February 2009 Archives

My Windows Vista/7/8 Wishlist

These are some changes I’ve been trying to get made since Vista entered beta. Now 7’s beta has begun and still chances look bleak. Maybe I’ll have more luck in 8?

First thoughts on Qt

I’ve been doing so much C# and XAML coding for work lately, I felt compelled to get back to the place I thrive—real C++.

I’ve always been weary of cross-platform C++ GUI coding. The options just never seemed very good to me: GTK, which doesn’t act anything close to native in Windows. Qt, which seemed good but was under GPL. wxWidgets, which feels like a thin wrapper around Win32 (and was therefor quite easy for me to learn) but has lots of little issues like the inability to scale with DPI. Given the announcement of Qt going LGPL, I figured it’s a good time to start learning Qt.

If you’re like me you might be thinking – “Qt, but that’s not real C++! What happened to using the standard library, templates, and not paying for what you don’t use!?”. Do I wish there was a more modern Boost-quality library? Absolutely. But that doesn’t exist. Perhaps because GUI work is rather boring, and coders who could make a better quality library would rather spend their time on more interesting things. Qt is still the most modern GUI lib I’ve seen for C++ yet. But I digress.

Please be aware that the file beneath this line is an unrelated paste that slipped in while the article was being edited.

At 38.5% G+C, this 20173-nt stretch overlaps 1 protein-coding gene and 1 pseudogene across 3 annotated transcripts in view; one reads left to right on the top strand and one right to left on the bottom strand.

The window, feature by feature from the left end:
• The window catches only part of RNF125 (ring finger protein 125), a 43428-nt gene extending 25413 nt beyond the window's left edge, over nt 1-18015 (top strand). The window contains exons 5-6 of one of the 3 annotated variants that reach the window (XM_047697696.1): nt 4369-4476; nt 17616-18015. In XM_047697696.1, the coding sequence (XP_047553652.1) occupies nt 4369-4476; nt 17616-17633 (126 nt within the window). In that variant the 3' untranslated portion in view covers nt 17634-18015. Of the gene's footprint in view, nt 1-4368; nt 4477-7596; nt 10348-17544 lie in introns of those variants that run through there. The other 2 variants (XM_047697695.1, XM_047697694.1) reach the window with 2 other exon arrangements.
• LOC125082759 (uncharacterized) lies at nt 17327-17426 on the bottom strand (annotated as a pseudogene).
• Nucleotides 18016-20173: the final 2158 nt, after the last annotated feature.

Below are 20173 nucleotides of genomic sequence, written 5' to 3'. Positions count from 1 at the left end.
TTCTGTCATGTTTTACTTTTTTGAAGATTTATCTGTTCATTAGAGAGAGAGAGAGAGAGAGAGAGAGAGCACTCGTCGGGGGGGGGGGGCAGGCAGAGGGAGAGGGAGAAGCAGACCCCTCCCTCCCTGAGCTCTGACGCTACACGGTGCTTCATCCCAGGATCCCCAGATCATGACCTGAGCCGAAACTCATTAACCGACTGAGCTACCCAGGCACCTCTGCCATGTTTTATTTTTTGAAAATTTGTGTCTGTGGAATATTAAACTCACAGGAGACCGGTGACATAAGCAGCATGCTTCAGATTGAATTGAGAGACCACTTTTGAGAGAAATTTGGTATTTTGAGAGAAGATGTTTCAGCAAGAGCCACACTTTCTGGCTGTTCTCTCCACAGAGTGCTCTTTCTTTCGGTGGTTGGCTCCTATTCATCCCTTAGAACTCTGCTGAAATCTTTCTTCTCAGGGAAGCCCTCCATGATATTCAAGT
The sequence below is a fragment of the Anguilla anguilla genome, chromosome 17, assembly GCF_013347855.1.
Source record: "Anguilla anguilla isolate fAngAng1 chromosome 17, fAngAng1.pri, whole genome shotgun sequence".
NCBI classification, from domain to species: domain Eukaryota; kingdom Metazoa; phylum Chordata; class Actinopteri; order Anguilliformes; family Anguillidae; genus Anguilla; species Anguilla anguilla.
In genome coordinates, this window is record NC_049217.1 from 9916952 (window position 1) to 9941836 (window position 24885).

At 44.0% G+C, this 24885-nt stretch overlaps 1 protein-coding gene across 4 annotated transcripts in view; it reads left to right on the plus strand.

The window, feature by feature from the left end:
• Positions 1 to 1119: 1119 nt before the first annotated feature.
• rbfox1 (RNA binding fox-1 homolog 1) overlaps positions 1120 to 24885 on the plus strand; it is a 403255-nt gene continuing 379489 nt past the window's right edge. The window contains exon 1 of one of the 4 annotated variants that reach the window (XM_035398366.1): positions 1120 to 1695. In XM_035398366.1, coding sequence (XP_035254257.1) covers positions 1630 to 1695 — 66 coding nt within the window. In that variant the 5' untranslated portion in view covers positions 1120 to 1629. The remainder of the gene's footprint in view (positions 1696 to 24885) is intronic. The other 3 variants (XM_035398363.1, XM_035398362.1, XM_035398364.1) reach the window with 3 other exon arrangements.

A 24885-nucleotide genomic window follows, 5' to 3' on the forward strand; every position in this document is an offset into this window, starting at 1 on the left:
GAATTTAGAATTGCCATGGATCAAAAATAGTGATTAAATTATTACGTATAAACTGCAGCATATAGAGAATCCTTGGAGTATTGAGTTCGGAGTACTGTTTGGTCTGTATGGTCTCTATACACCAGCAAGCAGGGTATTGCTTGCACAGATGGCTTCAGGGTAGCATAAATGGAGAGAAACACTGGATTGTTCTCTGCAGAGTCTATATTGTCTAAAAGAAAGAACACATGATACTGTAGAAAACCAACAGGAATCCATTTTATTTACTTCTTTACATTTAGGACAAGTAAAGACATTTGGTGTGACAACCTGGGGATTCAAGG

Hunting around the Qt website, first thing I find out: it’s going to be a pain in the ass to compile my Qt-based project with VC++. I’m sure it’s possible with a little elbow grease, but I wanted to get started quickly so I downloaded Qt Creator instead. Creator has a bundle that includes MinGW, Qt, and the Creator IDE. Perfect for a quick start!

Creator turns out to be a pretty good IDE. It is very close to knocking VC++ out of my favorite position. With a few bugs and usability issues fixed, it’s possible I’ll be using it even for pure Win32 apps.

I create a GUI project, hop into the designer and lay out a simple window. I haven’t even read any documentation or tutorials for using Qt at this point, so I get a little stuck. There are no Creator tutorials out there yet, so I skimmed through some other Qt stuff and quickly found my way to the layout model – exactly what I was looking for. The best thing I’ve found in WPF is the ability to have a window layed out automatically based on the size of controls in it, and I’m very pleased to see Qt has something similar. Tie in some events, and I have a simple app created.